The question becomes whether the drill scene has taken more lives or saved more lives. On one end you have the rapper’s point of view: they describe a personal choice between making money through music or selling drugs and committing crime. However, many would argue that the glorification of this lifestyle through their music videos and lyrics for millions to see and listen to is what’s doing the harm. Major platforms such as YouTube have even been forced to take certain videos down after a couple simple songs led to a couple complicated murders.

Lil Durk, Sheff G and Sleepy Hallow are a few artists currently leading the drill movement in America with songs like Back In Blood and Deep End Freestyle. Social media apps have given these songs a chance that radio stations haven’t in the past. As Sheff G said in his hit single No Suburban, Pt. 2, “No this ain’t dance music, nigga / No, this ain’t chill music, nigga / This for the streets, so fuck your say / Don’t care if this don’t get no radio play”.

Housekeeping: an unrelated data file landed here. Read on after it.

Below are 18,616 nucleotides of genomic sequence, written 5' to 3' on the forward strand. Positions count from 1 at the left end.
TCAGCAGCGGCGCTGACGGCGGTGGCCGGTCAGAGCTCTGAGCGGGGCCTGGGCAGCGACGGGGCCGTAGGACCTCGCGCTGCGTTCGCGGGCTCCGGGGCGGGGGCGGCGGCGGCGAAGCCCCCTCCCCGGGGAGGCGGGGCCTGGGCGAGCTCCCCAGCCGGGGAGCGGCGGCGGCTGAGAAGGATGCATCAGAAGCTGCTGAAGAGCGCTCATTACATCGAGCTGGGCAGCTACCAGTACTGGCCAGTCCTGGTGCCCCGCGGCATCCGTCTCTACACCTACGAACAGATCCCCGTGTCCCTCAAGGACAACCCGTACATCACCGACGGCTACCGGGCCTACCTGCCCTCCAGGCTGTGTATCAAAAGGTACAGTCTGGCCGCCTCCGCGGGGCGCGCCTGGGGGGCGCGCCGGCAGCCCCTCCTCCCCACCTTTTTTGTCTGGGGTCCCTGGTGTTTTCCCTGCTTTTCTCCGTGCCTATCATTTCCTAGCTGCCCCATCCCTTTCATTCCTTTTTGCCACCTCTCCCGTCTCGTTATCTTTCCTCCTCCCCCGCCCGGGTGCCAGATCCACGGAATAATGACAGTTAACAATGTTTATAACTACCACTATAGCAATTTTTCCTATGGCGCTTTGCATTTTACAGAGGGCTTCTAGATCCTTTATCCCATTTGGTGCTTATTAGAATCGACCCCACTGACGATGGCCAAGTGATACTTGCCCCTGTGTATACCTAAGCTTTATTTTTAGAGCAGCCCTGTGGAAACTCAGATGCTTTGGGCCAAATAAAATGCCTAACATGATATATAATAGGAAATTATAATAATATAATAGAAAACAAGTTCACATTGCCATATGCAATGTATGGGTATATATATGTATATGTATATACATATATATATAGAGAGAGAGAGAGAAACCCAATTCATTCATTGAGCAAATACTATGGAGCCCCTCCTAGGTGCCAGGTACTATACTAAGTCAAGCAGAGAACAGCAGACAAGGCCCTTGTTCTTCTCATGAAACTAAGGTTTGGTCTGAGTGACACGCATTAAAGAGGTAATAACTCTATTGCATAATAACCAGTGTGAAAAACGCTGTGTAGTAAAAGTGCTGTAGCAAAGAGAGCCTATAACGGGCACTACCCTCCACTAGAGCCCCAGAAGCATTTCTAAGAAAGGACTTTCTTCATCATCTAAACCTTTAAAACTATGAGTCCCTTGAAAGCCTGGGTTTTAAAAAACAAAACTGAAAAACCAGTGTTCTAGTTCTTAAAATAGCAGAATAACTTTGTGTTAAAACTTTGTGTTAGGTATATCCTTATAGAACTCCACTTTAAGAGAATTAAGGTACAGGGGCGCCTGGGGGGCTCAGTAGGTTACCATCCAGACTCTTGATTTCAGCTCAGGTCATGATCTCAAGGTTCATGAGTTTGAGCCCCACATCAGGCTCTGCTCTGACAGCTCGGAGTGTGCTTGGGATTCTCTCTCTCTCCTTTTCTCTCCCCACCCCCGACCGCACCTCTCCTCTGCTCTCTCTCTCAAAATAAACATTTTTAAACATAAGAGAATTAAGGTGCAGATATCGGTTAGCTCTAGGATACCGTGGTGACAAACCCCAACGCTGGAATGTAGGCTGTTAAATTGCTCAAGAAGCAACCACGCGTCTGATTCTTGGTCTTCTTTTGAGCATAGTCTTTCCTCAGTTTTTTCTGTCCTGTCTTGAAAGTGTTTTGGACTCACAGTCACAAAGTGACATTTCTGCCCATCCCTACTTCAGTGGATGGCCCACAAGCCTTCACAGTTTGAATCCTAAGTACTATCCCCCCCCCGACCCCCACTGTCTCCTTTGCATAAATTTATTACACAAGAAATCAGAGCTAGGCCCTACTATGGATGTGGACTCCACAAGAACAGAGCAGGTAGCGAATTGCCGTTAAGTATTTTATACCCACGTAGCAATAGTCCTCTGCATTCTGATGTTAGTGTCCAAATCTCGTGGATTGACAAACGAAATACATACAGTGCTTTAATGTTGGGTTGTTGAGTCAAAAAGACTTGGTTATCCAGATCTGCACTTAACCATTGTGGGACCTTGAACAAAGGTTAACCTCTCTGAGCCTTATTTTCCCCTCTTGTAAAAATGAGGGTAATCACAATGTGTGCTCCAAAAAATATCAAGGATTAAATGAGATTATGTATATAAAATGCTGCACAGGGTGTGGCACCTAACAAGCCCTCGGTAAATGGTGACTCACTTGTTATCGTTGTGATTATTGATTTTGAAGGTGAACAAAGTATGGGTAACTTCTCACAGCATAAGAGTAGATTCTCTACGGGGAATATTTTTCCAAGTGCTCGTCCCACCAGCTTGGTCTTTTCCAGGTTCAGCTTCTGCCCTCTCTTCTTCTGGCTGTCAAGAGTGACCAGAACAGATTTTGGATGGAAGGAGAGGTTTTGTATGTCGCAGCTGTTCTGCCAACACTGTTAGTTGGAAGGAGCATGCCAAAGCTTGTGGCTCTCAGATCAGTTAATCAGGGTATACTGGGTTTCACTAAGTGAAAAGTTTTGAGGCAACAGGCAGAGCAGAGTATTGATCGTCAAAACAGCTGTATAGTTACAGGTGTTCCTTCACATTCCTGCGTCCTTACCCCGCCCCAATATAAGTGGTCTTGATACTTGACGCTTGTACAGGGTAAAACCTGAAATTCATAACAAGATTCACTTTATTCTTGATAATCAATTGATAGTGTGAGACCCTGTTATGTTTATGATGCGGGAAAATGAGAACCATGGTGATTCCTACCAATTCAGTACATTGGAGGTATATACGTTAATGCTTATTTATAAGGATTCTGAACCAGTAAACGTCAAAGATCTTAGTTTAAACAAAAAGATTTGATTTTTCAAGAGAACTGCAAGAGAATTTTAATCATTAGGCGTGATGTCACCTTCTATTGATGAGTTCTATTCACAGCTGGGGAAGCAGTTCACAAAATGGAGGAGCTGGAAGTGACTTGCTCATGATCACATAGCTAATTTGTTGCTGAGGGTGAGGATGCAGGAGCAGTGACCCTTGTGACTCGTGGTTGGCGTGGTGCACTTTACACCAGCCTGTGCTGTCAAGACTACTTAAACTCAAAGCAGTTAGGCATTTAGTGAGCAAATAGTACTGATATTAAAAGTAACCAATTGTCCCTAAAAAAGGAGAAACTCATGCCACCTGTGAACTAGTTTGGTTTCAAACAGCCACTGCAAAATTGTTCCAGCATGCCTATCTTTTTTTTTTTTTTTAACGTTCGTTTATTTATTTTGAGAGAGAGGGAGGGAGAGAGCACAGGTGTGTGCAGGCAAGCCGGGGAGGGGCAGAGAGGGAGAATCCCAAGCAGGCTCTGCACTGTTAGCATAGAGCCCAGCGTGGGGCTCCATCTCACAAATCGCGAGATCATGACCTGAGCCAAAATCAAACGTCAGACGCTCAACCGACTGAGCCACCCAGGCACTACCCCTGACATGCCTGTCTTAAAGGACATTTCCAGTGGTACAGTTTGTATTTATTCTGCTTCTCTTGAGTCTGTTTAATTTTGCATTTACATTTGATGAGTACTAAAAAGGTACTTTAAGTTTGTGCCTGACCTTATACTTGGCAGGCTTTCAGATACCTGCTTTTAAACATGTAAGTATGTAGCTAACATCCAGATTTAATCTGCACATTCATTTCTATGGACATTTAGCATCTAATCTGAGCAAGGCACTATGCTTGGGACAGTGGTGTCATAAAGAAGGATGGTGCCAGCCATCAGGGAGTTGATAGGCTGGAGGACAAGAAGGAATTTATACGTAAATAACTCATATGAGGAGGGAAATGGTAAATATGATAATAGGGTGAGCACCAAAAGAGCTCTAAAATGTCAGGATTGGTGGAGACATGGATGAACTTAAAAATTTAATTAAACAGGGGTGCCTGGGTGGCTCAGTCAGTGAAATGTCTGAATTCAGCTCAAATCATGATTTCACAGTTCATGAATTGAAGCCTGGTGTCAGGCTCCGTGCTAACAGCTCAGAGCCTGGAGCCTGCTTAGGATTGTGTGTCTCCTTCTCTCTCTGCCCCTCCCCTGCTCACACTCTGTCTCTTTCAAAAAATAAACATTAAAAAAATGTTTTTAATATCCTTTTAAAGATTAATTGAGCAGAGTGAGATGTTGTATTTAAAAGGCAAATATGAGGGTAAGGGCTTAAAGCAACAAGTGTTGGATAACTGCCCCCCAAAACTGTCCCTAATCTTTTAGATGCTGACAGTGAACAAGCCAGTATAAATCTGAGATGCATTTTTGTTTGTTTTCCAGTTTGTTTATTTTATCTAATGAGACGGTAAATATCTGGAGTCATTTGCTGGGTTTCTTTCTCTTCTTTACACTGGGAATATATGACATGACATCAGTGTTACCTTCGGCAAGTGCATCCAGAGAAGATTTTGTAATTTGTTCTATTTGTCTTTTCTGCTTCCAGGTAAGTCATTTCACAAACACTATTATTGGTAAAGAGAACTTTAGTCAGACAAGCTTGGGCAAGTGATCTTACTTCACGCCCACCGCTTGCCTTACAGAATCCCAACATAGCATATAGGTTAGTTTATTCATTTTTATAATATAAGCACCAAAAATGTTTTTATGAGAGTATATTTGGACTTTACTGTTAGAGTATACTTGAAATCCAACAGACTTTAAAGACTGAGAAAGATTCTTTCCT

Unfortunately, no radio plays equals no money, so these songs were simply made out of raw passion and adoration for the style of music.

Johnny Nunez/WireImage

So what makes these songs blow up, and what led to these rappers’ success?

Recently these artists owe a lot of their publicity to social media apps, specifically, TikTok. The app has given rise to a number of young artists due to how the platform’s content is often based on 60 second song clips. Songs like Dior by Pop Smoke were popularized and exposed to the general public through the app.